Iraq on the brink of sectarian war

irag-warTensions in Anbar have escalated leading to government airstrike in the area. The Iraqi government is often accused of being anti-Sunnite because Prime Minister Maliki is a Shia. Tensions began to escalate at the beginning of the week when 10people died during government forces breakdown on a Sunni anti-government protest and their protest camp in Ramadi, a town in Anbar, before arresting a Sunni MP.
These actions have led to extremist Sunnis taking up arms against the government. Most of them are believed to be members of the al-Qaeda linked Islamic State of Iraq and the Levant (ISIL). Clashes have taken place in the towns of Fallujah and Ramadi and the extremist are claiming to be victorious. They have posted videos of burning government vehicles, checkpoints manned by them and issuing challenges to Prime Minister Maliki.
A senior police officer in the province of Anbar where the two towns are located confirmed that 10 police stations have fallen to the extremists. An official at the Interior Ministry also admitted that ISIL is controlling large parts of Fallujah and Ramadi. “Half of Fallujah is in the hands of ISIL group, and the other half is in the control of armed tribesmen,” the official said.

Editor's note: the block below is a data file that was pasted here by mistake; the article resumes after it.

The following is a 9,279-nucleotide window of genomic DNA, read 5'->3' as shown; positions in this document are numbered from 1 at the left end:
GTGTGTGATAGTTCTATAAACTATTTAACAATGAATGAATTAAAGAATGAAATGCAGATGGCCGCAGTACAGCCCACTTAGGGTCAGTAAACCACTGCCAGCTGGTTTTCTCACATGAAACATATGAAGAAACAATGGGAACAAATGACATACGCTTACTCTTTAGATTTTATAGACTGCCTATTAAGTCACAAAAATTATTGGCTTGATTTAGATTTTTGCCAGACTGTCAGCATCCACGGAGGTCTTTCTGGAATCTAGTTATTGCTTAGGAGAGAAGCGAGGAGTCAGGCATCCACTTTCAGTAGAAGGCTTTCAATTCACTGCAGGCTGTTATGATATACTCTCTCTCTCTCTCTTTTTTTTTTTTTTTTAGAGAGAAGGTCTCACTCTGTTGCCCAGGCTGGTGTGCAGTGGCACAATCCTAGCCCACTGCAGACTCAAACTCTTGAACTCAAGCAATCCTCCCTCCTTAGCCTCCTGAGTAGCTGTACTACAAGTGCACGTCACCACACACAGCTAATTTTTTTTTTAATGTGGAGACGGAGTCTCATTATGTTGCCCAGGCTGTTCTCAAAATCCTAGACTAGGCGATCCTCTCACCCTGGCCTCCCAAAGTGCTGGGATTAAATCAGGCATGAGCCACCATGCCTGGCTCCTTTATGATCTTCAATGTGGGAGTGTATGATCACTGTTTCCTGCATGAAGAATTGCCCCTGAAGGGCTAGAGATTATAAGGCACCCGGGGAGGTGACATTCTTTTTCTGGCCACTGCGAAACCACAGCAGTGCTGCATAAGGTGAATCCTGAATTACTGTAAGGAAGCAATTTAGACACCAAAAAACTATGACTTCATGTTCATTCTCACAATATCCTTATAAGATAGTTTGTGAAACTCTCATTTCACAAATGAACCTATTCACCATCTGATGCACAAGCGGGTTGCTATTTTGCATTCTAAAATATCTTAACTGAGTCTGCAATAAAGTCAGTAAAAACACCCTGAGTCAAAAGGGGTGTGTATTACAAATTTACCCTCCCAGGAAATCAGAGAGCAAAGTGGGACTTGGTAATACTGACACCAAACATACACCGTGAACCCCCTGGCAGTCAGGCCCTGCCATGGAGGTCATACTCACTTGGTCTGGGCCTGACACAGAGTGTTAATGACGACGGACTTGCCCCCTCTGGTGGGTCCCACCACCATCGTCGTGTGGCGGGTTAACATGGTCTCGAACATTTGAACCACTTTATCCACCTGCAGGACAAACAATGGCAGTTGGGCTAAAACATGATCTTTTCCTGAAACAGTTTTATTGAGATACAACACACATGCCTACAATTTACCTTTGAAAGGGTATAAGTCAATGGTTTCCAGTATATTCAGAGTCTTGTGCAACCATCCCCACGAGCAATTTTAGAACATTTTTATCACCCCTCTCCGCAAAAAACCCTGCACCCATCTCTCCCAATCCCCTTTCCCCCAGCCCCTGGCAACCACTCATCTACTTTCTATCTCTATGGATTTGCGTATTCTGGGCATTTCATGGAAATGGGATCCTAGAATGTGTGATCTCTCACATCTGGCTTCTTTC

Some of the Sunni tribesmen joined the fight because they claim that they are politically marginalized; allegations that the prime minister denies.
To regain control of the two towns, the Defense Ministry has announced that it has already carried out airstrikes in the area. The weapons and materials of the ISIL are being targeted to weaken their stance.
Attacks have also taken place in other parts of the country. There are reports that the Shias are also regrouping to begin reprisals.

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